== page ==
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For decades, scientists have been intrigued by tiny viruses whose genetic material can be read both forward and backward. New research begins to explain this puzzling property.
In evolution, context is everything: Bacteria with neighbors evolve to rebuff viruses in a different way.
Some viruses can replicate without infecting any one cell with all their genes.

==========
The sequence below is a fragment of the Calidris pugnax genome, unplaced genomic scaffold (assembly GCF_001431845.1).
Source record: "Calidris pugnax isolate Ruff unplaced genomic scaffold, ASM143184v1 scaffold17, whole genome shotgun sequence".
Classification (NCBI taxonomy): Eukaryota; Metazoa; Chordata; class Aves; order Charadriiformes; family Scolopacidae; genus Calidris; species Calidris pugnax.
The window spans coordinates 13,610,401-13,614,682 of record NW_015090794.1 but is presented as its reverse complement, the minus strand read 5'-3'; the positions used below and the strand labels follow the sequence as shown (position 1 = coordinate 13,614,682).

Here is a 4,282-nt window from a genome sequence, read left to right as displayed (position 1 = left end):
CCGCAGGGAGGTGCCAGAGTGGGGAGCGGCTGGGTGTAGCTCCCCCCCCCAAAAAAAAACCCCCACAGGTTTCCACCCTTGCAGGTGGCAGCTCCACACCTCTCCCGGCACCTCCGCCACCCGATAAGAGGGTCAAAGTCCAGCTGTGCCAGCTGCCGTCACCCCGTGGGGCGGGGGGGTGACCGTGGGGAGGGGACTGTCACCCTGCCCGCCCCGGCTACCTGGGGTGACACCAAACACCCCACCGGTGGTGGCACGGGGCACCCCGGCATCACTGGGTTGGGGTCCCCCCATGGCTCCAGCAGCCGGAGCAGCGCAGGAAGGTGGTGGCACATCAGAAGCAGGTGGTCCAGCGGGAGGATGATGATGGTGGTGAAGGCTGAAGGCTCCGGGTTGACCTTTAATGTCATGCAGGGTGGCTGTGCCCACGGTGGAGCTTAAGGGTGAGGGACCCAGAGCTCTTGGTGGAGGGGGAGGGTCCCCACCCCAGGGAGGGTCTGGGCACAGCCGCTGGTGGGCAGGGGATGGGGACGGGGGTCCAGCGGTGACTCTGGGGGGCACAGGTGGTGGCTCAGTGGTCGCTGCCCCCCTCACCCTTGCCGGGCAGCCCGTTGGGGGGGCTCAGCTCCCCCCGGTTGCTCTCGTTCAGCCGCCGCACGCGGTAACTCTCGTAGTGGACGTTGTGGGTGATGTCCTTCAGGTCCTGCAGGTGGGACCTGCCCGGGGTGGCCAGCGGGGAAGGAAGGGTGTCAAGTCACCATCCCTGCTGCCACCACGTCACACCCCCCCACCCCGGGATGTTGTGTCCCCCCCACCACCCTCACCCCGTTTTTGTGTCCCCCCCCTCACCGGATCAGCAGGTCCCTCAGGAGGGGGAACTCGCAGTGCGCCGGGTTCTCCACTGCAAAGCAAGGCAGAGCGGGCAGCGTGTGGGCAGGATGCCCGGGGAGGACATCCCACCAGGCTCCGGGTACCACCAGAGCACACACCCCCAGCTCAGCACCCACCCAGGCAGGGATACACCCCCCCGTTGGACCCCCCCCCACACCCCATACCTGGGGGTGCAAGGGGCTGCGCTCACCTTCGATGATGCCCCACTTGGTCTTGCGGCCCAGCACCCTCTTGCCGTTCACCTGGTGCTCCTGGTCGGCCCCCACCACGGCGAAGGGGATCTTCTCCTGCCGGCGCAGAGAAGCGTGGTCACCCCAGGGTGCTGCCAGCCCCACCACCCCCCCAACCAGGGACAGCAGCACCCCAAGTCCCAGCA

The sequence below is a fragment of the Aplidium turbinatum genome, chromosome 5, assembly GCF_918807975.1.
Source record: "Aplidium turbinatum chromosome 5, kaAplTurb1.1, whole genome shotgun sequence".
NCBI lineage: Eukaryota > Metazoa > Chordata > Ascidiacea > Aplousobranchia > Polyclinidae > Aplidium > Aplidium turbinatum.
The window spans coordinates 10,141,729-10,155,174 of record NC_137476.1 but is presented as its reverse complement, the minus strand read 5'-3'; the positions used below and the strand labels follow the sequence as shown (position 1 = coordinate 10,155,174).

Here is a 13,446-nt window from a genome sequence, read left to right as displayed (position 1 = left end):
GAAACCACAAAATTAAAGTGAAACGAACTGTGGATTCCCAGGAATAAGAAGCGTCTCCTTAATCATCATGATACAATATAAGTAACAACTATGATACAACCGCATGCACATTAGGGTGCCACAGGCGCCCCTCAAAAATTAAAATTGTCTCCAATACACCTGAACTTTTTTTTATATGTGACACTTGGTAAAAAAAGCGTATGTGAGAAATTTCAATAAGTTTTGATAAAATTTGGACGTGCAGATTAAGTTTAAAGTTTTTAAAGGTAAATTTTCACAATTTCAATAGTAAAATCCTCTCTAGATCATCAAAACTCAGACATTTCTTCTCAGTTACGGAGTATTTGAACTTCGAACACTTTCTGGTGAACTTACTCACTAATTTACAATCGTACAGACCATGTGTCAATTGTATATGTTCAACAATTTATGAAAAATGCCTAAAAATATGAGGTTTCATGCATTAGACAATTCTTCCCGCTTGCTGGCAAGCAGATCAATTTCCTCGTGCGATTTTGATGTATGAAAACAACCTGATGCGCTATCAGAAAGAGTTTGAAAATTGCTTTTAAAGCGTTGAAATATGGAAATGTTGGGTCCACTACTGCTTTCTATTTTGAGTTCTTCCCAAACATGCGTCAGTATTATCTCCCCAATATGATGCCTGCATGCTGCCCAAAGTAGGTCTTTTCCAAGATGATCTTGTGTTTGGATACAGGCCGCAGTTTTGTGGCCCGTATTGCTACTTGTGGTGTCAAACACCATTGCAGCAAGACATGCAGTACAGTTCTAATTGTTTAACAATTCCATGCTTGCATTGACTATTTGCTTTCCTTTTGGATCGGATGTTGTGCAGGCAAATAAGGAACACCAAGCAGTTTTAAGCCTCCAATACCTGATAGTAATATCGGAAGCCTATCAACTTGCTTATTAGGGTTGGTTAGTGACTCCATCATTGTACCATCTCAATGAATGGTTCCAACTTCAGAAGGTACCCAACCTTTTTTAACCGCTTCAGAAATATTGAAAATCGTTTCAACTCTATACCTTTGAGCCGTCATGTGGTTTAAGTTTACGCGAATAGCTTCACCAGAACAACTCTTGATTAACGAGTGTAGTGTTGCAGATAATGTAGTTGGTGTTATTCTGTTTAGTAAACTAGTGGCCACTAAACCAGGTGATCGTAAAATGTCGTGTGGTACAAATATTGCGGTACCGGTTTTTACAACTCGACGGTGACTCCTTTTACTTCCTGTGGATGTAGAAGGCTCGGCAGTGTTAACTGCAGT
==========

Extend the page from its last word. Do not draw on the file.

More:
New work raises the estimated diversity of viruses in the seas more than twelvefold and lays the groundwork for a better understanding of their impact on global nutrient cycles.
Jennifer Doudna, one of CRISPR’s primary innovators, stays optimistic about how the gene-editing tool will continue to empower basic biological understanding.
A newly discovered mechanism may enable viruses to shuttle genes between bacteria 1,000 times as often as was thought — making them a major force in those cells’ evolution.